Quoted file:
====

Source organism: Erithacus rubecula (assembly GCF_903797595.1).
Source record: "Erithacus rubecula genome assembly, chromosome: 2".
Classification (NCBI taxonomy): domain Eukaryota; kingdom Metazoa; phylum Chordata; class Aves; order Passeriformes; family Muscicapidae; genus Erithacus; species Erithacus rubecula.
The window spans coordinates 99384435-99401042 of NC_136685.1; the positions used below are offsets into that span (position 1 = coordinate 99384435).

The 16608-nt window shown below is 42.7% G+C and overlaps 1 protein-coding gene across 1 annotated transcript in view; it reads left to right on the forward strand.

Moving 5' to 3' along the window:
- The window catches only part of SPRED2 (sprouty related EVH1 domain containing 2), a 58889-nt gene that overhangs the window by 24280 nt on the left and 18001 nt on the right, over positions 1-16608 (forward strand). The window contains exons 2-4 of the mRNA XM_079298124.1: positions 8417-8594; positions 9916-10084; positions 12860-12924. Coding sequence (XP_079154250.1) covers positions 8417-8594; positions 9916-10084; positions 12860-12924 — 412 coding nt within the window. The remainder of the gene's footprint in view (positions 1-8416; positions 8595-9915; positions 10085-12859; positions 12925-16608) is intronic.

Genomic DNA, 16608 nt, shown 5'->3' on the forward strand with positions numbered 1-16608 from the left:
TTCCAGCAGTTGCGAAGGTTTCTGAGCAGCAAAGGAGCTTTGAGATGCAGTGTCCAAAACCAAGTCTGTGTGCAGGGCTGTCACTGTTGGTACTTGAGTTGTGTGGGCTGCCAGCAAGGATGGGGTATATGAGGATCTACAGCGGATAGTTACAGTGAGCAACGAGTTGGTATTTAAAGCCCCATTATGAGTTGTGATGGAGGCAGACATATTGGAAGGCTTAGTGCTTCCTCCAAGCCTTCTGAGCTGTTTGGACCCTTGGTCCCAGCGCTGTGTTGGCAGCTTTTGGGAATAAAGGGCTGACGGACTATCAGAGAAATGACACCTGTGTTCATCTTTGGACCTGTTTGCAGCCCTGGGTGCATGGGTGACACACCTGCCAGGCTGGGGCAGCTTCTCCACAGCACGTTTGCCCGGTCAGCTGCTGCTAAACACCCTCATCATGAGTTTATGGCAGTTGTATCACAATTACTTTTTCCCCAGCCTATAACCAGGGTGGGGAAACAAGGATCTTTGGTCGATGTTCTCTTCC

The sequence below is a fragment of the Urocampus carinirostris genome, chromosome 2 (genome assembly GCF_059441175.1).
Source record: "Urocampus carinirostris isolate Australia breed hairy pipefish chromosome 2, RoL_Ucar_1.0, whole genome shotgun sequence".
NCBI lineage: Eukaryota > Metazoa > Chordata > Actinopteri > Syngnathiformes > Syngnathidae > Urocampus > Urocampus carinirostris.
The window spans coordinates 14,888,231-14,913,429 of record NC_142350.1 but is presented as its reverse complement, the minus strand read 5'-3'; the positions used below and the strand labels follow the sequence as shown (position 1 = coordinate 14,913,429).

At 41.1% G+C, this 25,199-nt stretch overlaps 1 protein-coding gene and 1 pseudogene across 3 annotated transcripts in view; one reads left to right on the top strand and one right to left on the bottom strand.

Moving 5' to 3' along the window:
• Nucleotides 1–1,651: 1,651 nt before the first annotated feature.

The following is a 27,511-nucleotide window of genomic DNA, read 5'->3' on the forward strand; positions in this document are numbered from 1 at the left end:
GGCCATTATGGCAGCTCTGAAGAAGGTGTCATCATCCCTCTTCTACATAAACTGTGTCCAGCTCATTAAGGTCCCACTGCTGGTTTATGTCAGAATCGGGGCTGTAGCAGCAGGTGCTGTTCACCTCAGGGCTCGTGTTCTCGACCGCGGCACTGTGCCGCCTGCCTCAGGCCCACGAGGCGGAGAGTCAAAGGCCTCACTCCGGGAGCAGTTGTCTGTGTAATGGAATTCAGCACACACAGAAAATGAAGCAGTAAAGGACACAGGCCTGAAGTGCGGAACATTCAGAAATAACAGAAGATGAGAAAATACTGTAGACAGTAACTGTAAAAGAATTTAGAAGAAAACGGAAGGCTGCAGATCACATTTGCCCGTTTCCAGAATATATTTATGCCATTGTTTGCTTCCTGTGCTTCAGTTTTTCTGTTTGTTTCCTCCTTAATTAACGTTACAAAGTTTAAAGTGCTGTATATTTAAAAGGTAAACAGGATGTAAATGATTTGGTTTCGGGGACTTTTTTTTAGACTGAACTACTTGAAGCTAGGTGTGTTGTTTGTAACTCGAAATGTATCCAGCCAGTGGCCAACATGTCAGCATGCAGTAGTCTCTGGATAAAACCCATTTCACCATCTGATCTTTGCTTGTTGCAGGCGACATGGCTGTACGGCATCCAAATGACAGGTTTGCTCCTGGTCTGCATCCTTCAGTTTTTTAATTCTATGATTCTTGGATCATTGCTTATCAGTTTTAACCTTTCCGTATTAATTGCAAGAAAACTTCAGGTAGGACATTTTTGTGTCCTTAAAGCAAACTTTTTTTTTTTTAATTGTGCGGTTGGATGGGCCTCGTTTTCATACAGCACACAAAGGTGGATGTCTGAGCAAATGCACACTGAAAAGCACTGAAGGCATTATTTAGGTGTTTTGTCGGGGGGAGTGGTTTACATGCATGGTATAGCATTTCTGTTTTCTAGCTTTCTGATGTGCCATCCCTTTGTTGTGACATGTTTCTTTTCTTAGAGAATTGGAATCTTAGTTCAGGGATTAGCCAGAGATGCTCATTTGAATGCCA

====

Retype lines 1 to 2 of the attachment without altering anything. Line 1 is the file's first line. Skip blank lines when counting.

Source organism: Erithacus rubecula (assembly GCF_903797595.1).
Source record: "Erithacus rubecula genome assembly, chromosome: 2".